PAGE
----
The inhumanities of mankind on mankind itself and of all other life here on Earth is heart-breaking. Sometimes I think it’s just too easy for some of us to turn a blind eye to these atrocities and continue on in our own secure pleasant lives, thinking that our individual actions are not enough to change anything.

We think the problems are too big for us to make a significant difference or change in the situation or we think that someone else is better equipped to help or there are organizations out there to fix and solve the issues.

But the truth is that each and everyone one of us can make a difference even in the smallest way.   Many hands make easy work, but many hands are made up of individual hands, and together they can do many things to bring positive changes before it’s too late.

So the next time you’re faced with the opportunity to stand up and make a positive difference in the world or another living being’s life, stand up and be the positive change you want to see in the world.



By Robert Cordery

It all began with Superintendent, the nasal spray that cured Alzheimer’s. Perhaps now the technology has gone too far. But how can I get a snort of the advanced stuff for myself?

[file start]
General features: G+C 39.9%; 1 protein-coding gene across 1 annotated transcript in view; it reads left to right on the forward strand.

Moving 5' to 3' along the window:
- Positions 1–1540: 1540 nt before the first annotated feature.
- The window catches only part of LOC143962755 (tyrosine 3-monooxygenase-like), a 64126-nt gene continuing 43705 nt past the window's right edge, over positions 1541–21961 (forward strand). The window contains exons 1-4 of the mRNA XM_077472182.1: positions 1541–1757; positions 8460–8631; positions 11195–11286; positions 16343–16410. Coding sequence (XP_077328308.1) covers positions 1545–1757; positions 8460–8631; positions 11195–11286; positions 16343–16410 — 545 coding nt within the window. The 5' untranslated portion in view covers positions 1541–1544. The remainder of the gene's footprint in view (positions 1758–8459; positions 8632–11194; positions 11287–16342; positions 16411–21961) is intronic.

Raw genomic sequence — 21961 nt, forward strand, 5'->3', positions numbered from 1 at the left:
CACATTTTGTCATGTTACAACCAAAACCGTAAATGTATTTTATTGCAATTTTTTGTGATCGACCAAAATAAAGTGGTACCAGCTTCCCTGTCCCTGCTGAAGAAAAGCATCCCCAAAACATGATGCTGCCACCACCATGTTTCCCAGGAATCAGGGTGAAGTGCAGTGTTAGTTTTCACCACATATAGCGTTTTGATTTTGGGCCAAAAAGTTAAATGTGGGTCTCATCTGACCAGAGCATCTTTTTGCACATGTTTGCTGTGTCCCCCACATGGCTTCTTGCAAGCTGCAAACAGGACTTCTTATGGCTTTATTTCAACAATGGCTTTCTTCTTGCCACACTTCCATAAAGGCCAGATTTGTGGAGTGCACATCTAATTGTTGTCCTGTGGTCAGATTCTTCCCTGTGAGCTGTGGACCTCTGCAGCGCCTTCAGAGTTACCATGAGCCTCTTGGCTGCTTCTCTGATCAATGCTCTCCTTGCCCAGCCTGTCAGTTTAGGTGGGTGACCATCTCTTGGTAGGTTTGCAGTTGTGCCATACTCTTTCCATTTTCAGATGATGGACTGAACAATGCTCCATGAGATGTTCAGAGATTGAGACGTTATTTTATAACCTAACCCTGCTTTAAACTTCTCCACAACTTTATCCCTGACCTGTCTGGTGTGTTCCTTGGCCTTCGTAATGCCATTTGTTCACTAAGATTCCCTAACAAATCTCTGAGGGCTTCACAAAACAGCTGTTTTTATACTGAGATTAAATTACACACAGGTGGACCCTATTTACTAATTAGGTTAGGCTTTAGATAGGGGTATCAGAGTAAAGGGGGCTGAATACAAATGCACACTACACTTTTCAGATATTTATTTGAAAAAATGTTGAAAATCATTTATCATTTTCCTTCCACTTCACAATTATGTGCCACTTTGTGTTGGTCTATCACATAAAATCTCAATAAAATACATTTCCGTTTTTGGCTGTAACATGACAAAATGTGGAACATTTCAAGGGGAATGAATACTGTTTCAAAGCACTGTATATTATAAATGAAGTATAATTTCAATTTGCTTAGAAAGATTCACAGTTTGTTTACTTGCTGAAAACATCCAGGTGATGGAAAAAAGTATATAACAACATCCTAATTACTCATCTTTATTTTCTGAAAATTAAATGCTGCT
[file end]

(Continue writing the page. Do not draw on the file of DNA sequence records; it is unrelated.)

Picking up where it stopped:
Supers are the nanoparticles in Superintendent. They are so small that they easily pass through the blood-brain barrier to do their work.  Each Super is specialized. Some break down amyloid beta plaques so they can be cleared from the brain. Other Supers specialize in correcting the mutation of tau protein that causes protein tangles in the brain.

Scientists realized that they could vastly improve the effectiveness of Superintendent if the particles could coordinate their actions like a flock of starlings. Each bird in a flock responds only to a few neighbors. It uses simple rules to decide its next move. The leaderless, aerobatic flock develops a swarm intelligence. It provides protection from predators, warmth and cooperative searching for feeding and roosting sites.

Superintendent V2 uses flocking Supers to improve its effectiveness. Superintendent has been a godsend for people suffering from dementia. But it is the recent, illegal advances that I crave.

The word superintendent is ambiguous. It could refer to a building maintenance person much as Superintendent V2 maintains the brain. Or it could refer to a boss who communicates instructions from a leader. Tech companies saw communicating flocks of Supers embedded in peoples’ brains as an ideal user interface. The user just inhales a nasal spray and they are connected.